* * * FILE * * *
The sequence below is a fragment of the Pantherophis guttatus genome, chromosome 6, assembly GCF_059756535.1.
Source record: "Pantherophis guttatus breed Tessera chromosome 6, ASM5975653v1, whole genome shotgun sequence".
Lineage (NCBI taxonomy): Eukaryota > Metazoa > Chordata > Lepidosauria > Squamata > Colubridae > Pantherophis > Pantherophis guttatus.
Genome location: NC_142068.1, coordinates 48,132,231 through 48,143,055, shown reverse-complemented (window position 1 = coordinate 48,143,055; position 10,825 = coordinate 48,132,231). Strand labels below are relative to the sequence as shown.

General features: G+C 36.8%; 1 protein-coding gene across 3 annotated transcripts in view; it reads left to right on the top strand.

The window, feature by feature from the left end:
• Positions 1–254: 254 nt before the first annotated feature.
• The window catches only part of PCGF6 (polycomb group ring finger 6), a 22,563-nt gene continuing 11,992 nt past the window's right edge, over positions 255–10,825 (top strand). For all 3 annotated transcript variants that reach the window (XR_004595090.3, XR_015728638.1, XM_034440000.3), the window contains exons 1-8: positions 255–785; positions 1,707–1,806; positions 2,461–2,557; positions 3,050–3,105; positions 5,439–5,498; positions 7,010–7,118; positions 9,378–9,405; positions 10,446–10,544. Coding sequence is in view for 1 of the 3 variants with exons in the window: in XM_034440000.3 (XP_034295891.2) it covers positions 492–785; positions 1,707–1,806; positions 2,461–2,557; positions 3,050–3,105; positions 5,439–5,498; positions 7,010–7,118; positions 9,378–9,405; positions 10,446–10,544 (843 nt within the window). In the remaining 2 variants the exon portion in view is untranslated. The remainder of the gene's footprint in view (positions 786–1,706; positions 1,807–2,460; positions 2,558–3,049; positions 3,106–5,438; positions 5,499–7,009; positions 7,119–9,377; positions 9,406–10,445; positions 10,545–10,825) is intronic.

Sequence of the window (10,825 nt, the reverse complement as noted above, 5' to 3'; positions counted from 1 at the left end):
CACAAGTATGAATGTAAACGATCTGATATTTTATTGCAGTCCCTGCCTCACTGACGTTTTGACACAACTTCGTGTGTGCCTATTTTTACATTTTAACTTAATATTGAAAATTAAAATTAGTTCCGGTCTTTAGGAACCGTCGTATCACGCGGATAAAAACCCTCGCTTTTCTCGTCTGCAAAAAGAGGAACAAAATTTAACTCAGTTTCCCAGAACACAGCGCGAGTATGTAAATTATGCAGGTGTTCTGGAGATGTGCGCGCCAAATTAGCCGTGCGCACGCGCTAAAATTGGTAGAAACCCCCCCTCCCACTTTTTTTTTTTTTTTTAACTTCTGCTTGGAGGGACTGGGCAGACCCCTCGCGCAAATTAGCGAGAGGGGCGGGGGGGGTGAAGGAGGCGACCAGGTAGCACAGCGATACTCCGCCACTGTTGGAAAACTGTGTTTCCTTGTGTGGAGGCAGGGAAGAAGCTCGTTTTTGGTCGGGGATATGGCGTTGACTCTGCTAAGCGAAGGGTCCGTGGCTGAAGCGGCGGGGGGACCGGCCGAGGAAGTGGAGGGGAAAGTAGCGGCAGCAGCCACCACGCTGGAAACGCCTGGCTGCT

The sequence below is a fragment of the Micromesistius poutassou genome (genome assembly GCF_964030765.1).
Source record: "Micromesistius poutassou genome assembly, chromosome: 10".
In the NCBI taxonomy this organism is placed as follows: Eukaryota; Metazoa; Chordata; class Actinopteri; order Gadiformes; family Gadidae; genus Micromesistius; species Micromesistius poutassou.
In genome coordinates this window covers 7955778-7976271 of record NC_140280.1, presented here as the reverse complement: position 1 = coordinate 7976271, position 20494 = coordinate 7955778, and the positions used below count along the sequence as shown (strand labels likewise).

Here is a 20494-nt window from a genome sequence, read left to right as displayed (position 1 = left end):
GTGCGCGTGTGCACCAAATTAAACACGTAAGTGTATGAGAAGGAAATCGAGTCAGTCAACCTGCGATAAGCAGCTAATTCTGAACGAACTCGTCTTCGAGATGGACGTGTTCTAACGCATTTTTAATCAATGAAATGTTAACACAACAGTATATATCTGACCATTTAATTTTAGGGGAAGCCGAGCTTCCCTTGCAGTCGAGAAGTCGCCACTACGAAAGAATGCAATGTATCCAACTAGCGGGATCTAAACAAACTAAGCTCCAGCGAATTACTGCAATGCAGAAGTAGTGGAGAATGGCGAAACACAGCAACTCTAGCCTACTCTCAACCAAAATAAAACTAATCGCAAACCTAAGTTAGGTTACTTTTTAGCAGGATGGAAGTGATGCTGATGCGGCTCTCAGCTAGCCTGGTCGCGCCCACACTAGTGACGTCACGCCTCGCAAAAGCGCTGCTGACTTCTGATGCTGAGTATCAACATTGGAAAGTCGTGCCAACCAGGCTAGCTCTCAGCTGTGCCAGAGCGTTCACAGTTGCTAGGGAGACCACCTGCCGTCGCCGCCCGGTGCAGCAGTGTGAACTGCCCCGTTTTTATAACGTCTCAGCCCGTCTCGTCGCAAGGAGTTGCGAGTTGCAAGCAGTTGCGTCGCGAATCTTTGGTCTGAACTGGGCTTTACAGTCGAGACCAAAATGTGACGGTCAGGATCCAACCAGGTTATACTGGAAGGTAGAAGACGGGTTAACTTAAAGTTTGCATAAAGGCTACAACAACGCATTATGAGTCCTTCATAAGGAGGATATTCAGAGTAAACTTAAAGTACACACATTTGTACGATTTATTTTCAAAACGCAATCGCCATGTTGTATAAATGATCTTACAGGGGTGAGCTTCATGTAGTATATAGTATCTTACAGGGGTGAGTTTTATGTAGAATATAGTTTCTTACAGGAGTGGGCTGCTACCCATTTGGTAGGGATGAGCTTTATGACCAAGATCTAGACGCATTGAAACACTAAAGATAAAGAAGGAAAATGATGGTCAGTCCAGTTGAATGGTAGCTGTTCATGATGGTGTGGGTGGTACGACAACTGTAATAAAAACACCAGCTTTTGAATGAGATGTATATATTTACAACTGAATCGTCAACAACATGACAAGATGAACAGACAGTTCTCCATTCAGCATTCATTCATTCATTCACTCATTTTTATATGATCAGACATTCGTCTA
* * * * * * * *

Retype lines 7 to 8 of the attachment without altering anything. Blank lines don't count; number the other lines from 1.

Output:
• Positions 1–254: 254 nt before the first annotated feature.
• The window catches only part of PCGF6 (polycomb group ring finger 6), a 22,563-nt gene continuing 11,992 nt past the window's right edge, over positions 255–10,825 (top strand). For all 3 annotated transcript variants that reach the window (XR_004595090.3, XR_015728638.1, XM_034440000.3), the window contains exons 1-8: positions 255–785; positions 1,707–1,806; positions 2,461–2,557; positions 3,050–3,105; positions 5,439–5,498; positions 7,010–7,118; positions 9,378–9,405; positions 10,446–10,544. Coding sequence is in view for 1 of the 3 variants with exons in the window: in XM_034440000.3 (XP_034295891.2) it covers positions 492–785; positions 1,707–1,806; positions 2,461–2,557; positions 3,050–3,105; positions 5,439–5,498; positions 7,010–7,118; positions 9,378–9,405; positions 10,446–10,544 (843 nt within the window). In the remaining 2 variants the exon portion in view is untranslated. The remainder of the gene's footprint in view (positions 786–1,706; positions 1,807–2,460; positions 2,558–3,049; positions 3,106–5,438; positions 5,499–7,009; positions 7,119–9,377; positions 9,406–10,445; positions 10,545–10,825) is intronic.